550-acre Acquisition to Expand Delaware Water Gap National Recreation Area

Today The Trust for Public Land, in cooperation with The National Park Service, The Conservation Fund, the Pennsylvania Department of Conservation and Natural Resources, the William Penn Foundation, the Doris Duke Charitable Foundation, and the Open Space Institute announced a significant purchase of land, which will soon result in the expansion of the Delaware Water Gap National Recreation Area

The acquisition of the property effectively ends long-standing plans for its development into a major complex of townhouses and residences, and will now provide the time needed to transfer it to the National Park Service.

“The Trust for Public Land is dedicated to protecting land for people to enjoy, so we are extremely pleased to have been able to help expand a highly visited natural treasure like the Delaware Water Gap,” said Greg Socha, senior project manager at The Trust for Public Land. “Without the unique collaboration that came together to get this done, protecting a property of this magnitude would not have been possible.”

Once added to the National Recreation Area, the 550-acre property in Shawnee, Pennsylvania, will provide both area residents and visitors to the Delaware Water Gap with new opportunities to hike, bike, hunt and experience the beauty of the Delaware River. The acquisition will also contribute to the protection of water quality in the Delaware River, the source of drinking water for more than 15,000,000 people.  The purchase was vital to protecting scenic views from the Appalachian National Scenic Trail and unique habitat, which is home for several rare species.  Furthermore, protection of the parcel, identified as a highly climate-resilient landscape, will create a haven for wildlife as the climate changes.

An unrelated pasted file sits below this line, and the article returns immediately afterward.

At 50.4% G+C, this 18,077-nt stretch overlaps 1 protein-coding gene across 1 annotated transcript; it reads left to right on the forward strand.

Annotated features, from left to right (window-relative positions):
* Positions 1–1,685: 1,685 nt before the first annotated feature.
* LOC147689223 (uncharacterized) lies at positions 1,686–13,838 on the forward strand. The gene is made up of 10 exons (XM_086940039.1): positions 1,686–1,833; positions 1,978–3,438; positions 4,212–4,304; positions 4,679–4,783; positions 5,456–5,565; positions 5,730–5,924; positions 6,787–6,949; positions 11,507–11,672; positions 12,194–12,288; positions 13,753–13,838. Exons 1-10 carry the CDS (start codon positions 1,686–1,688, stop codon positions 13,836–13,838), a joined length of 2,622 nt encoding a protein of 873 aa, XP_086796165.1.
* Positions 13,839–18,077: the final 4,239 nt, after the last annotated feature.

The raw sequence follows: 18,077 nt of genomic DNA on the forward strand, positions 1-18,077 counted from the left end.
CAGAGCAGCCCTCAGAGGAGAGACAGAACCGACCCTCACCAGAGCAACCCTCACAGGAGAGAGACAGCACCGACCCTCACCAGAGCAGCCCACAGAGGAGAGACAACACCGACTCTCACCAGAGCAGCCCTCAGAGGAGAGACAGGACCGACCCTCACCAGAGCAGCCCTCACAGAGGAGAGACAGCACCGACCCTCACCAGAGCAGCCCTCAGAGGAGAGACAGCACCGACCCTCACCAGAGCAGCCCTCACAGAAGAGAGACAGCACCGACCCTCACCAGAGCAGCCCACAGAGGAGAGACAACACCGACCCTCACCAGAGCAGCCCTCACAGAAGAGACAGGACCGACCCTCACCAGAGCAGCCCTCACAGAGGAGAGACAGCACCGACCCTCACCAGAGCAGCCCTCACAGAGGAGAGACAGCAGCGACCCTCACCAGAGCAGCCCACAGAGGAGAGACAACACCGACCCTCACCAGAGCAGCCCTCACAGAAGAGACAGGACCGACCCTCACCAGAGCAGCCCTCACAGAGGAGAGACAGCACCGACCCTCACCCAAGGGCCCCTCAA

The purchase, which includes steep slopes above the Delaware River culminating at a 1,120-foot point known as Mosiers Knob—and visible from the Appalachian Trail—was led by The Trust for Public Land.  The Conservation Fund provided assistance in a variety of ways, including helping to secure funding to support the $4,330,000 purchase price.  A lead grant supporting the acquisition has been awarded by the Pennsylvania Department of Conservation and Natural Resources.  Additionally, the William Penn Foundation and the Doris Duke Charitable Foundation are supporting the acquisition through grants administered by the Open Space Institute.

“This project is an iconic example of how local, state, federal, commercial, and non-profit agencies, organizations and land trusts can effectively collaborate and leverage funding to protect resources and enhance public enjoyment for future generations,” said Delaware Water Gap National Recreation Area Superintendent John J. Donahue. “Local residents first identified the outstanding value of these lands and motivated the developer, the township, the county, the Commonwealth of Pennsylvania, and the United States to take action to preserve them. The NPS is looking forward to becoming the caretakers of this unique parcel once the transfer is complete and is especially grateful to the grantors who helped make this possible and to TPL who saw this through to the end,” he added.